The Obama administration is cracking down on the coal industry, and mining in general, during August when the government typically takes a break from major policy action.

The Interior Department is advising states to begin holding coal companies accountable for the cost of cleaning up their vacated coal mines, while the mining industry and congressional Republicans are warning that the Environmental Protection Agency is gearing up to impose additional rules during the election season.

The Interior Department's Office of Surface Mining Reclamation and Enforcement crackdown comes amid a global coal supply glut and other factors hurting the coal mining industry.

The Interior Department said making sure coal companies pay for the cleanup as their mines close will protect U.S. taxpayers from eventually having to foot the bill. The office said the new dominance of natural gas from fracking is forcing coal power plants to close and weakening coal demand, making for an opportune time to enforce federal mining rules.

"Lack of global demand for coal, competition from low cost shale gas and the unprecedented and continuing retirement of coal-fired power plants are clear signs that the energy industry is undergoing a major transformation and it is incumbent upon [the office of surface mining] to protect the public's interest," said the office's director, Joe Pizarchik.

The director issued a policy advisory Tuesday telling state mining agencies to enforce federal mining laws, which call on companies not to renege on their "legally mandated reclamation obligations."

The director said the agency will work with the states to ensure coal companies "do not forego their legal reclamation responsibilities."

Cleanup financing, known as "self-bonding," has come under tight scrutiny by the Obama administration after several large coal companies declared bankruptcy earlier this year. In many cases when coal businesses fail, the federal government is typically left to pay the cleanup cost as companies are no longer able to meet the bonding requirements.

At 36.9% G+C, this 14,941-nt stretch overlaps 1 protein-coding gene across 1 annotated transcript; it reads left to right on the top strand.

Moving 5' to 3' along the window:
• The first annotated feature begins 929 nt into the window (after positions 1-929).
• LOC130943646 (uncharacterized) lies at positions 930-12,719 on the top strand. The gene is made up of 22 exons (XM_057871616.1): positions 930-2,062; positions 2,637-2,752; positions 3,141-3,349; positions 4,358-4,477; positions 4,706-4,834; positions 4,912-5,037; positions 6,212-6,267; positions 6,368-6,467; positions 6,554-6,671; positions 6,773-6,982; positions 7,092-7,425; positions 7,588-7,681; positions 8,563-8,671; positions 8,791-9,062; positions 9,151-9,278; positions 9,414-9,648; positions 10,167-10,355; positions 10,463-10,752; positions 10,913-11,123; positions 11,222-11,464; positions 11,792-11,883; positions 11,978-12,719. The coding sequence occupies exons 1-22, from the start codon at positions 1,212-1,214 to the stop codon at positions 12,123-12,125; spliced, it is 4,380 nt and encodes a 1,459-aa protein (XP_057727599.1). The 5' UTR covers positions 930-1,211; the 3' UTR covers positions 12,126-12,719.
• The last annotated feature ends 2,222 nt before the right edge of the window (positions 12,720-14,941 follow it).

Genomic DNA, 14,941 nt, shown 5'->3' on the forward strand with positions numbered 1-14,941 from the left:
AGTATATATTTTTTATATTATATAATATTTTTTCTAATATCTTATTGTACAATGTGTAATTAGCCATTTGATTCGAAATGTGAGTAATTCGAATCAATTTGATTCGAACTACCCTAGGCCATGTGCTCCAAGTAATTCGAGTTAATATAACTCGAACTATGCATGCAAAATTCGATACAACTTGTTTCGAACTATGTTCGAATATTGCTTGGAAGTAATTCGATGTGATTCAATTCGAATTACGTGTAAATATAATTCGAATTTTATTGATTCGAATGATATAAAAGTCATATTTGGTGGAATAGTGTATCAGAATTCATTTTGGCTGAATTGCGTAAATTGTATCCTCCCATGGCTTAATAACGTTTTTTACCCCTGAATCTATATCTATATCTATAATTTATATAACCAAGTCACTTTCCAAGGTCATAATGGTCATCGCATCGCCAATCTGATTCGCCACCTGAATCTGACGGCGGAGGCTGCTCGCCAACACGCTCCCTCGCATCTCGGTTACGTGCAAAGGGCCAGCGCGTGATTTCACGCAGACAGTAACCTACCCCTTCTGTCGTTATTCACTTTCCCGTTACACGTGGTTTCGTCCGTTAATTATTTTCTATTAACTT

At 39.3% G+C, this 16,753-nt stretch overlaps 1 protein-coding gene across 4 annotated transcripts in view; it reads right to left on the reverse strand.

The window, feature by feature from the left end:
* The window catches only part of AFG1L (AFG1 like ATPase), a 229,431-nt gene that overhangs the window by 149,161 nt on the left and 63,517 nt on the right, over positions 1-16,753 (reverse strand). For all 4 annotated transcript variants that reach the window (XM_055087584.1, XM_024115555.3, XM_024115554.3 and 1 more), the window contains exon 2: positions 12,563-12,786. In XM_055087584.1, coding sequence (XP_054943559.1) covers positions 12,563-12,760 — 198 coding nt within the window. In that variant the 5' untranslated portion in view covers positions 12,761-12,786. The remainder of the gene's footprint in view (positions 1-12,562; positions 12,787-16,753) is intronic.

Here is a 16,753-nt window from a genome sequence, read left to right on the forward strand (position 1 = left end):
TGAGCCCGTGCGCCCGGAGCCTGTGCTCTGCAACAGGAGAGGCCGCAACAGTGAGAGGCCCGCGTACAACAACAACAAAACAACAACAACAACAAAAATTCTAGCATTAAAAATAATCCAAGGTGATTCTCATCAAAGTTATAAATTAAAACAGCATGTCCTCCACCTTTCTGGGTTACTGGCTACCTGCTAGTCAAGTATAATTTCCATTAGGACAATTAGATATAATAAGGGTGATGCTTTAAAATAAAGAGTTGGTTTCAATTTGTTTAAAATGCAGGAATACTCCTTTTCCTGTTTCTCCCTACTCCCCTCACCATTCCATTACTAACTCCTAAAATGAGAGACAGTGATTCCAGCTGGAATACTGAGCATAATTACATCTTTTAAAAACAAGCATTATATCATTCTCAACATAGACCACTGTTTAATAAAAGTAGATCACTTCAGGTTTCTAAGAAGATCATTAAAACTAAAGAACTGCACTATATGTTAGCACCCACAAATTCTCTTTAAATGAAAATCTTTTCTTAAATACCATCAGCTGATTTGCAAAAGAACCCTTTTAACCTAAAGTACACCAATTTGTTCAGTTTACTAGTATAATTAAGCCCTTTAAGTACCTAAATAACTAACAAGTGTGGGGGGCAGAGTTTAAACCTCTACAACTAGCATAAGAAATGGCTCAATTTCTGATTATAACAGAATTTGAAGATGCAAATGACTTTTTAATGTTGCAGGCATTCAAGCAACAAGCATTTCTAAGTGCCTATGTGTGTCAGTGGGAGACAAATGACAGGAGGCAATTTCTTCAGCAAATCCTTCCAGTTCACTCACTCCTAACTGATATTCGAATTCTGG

The crackdown is considered unprecedented for the surface mining office. The office said no new self-bonding permits will be issued for five years, including to companies that have recently emerged from bankruptcy.

"Each regulatory authority should exercise its discretion and not accept new or additional self-bonds for any permit until coal production and consumption market conditions reach equilibrium, events which are not likely to occur until at least 2021," the advisory said.

The administration is also getting ready to impose new regulations for the hardrock mining industry that would mean higher costs for the entire mining industry, not just coal. The new rules would require more money for mine cleanups in western states and make mining ventures more expensive.

The National Mining Association raised the alarm bells Wednesday, warning that "a growing number of organizations – from state governments to surety underwriters — are expressing concern that EPA is about to impose economically harmful and unnecessary bonding requirements on mineral mining companies."

EPA's pending regulations are the result of a lawsuit brought by environmental groups in which the D.C. Circuit Court of Appeals ordered the agency to propose the regulations by December.

The Republican chairmen of the House Energy and Commerce and Natural Resources committees sent a joint letter to EPA Administrator Gina McCarthy on Tuesday asking that she provide them with detailed documentation on how the EPA plans to move forward.

The chairmen are concerned that the rules would be duplicative and apply unnecessary regulations on mining operations that already must comply with environmental cleanup rules from states and other federal agencies.

They want the EPA to provide the documentation by Aug. 22.